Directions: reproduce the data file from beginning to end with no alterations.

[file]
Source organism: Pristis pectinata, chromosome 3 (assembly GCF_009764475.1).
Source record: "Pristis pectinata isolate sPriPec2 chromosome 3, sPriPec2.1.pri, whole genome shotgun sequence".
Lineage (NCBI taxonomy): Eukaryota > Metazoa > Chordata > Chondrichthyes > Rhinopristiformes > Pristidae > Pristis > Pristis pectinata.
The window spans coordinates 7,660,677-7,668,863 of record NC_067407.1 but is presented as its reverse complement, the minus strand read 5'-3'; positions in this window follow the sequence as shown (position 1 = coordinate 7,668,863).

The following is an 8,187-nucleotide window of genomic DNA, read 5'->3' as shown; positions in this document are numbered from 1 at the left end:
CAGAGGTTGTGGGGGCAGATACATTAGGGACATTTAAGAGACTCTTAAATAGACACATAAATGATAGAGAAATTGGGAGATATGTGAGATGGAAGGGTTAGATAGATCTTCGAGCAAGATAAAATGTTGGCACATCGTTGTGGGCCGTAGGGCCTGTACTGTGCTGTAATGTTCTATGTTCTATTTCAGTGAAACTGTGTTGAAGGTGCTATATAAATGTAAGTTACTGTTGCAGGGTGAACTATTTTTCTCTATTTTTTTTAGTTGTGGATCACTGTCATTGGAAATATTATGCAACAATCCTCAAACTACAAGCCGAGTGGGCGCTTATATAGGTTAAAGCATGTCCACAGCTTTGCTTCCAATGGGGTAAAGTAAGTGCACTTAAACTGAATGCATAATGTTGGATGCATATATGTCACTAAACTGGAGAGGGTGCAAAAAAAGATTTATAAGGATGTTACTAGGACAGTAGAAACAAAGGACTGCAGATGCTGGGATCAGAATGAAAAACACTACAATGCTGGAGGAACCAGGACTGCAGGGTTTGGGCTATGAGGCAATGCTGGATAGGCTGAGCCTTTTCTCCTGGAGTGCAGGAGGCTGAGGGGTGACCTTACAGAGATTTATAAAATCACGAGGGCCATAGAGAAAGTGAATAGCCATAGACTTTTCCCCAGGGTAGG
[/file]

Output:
Source organism: Pristis pectinata, chromosome 3 (assembly GCF_009764475.1).
Source record: "Pristis pectinata isolate sPriPec2 chromosome 3, sPriPec2.1.pri, whole genome shotgun sequence".
Lineage (NCBI taxonomy): Eukaryota > Metazoa > Chordata > Chondrichthyes > Rhinopristiformes > Pristidae > Pristis > Pristis pectinata.
The window spans coordinates 7,660,677-7,668,863 of record NC_067407.1 but is presented as its reverse complement, the minus strand read 5'-3'; positions in this window follow the sequence as shown (position 1 = coordinate 7,668,863).

The following is an 8,187-nucleotide window of genomic DNA, read 5'->3' as shown; positions in this document are numbered from 1 at the left end:
CAGAGGTTGTGGGGGCAGATACATTAGGGACATTTAAGAGACTCTTAAATAGACACATAAATGATAGAGAAATTGGGAGATATGTGAGATGGAAGGGTTAGATAGATCTTCGAGCAAGATAAAATGTTGGCACATCGTTGTGGGCCGTAGGGCCTGTACTGTGCTGTAATGTTCTATGTTCTATTTCAGTGAAACTGTGTTGAAGGTGCTATATAAATGTAAGTTACTGTTGCAGGGTGAACTATTTTTCTCTATTTTTTTTAGTTGTGGATCACTGTCATTGGAAATATTATGCAACAATCCTCAAACTACAAGCCGAGTGGGCGCTTATATAGGTTAAAGCATGTCCACAGCTTTGCTTCCAATGGGGTAAAGTAAGTGCACTTAAACTGAATGCATAATGTTGGATGCATATATGTCACTAAACTGGAGAGGGTGCAAAAAAAGATTTATAAGGATGTTACTAGGACAGTAGAAACAAAGGACTGCAGATGCTGGGATCAGAATGAAAAACACTACAATGCTGGAGGAACCAGGACTGCAGGGTTTGGGCTATGAGGCAATGCTGGATAGGCTGAGCCTTTTCTCCTGGAGTGCAGGAGGCTGAGGGGTGACCTTACAGAGATTTATAAAATCACGAGGGCCATAGAGAAAGTGAATAGCCATAGACTTTTCCCCAGGGTAGG